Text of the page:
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Re: retirement trends
Old 03-15-2005, 10:02 AM   #46
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Re: retirement trends

Couldn't correct my post in time, caught me, Hyperborea!
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Re: retirement trends
Old 03-15-2005, 10:21 AM   #47
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Re: retirement trends

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Just to get this absolutely straight: *You (and Galt and xprinter and Helen and ...) believe it's wrong to commit robbery. *You condemn it. *However, when a person is robbed, they then have your blanket permission to rob others.

What are your addresses? *I'll send some robbery victims over. *Be sure to let them help themselves to anything they like. *Your principles could hardly have you do otherwise.

Of course, I may have misunderstood y'all's principles. *Mebbe they're more along the lines of "What's mine is mine and some of what's yours is mine too." *That's especially ironic for a group with a member who claims the name John Galt.
Holy crap, how does collecting social security equate to commiting robbery ? * This is the system I've been paying into for years and years, yet somehow when I start to collect this money at age 62 I'm commiting robbery ? *

I'd really like to debate this with you, but I am so confused on where you are coming from that I really can not.

-helen
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Re: retirement trends
Old 03-15-2005, 10:39 AM   #48
 
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Re: retirement trends

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I don't have any problem with Medicare .... been
using it for 5 years with my company provided
insurance as secondary. Don't know anybody in
my age group who would give it up, Democrat or
Republican. How does that make me a liberal?
SS and Medicare are large government programs designed to solve social problems -- financial security and health care for the elderly. Generally conservates are opposed to large governement programs to solve these kinds of problems. Expanding Medicare to cover everyone isn't consisent with conservative ideology. I find it interesting that the conservates and 'right-wingers' here support these programs. Is it only because you are the beneficiaries? You're all certainly entitled to the benefits that you paid for. I'm just surprised that you support 'the programs' in the long run.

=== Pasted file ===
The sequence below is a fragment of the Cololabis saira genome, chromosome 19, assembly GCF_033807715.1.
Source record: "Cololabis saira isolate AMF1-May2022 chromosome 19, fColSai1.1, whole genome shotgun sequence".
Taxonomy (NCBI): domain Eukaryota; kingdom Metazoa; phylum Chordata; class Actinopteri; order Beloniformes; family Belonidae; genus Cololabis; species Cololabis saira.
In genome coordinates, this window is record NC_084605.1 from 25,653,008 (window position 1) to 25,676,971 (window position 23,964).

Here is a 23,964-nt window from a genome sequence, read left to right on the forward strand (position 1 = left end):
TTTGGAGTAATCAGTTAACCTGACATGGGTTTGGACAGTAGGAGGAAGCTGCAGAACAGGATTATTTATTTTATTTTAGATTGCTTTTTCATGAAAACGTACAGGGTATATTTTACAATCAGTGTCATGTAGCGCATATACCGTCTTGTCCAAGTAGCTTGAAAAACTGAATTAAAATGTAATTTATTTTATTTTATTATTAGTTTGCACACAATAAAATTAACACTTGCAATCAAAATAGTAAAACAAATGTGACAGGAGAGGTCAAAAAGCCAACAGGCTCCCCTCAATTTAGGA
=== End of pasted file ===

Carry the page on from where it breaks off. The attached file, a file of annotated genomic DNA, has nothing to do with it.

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Re: retirement trends
Old 03-15-2005, 11:43 AM   #49
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Re: retirement trends

Speaking of stealing from Social Security:

http://www.nypost.com/postopinion/op...ists/42486.htm

"Every year, far more gets paid into Social Security than the program pays out. But Congress simply spends it all — on top of what's usually reported as "the deficit."

Over the past 15 years, those raids — money paid into Social Security, but spent on other government programs — have totaled more than half a trillion dollars.

As former Chrysler Chairman Lee Iacoca once declared, any CEO who tried this with a private firm's pension fund would be thrown in jail. "

-helen
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Re: retirement trends
Old 03-15-2005, 11:55 AM   #50
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Re: retirement trends

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Holy crap, how does collecting social security equate to commiting robbery ? This is the system I've been paying into for years and years, yet somehow when I start to collect this money at age 62 I'm commiting robbery ?

I'd really like to debate this with you, but I am so confused on where you are coming from that I really can not.

-helen
Ditto!
Jeff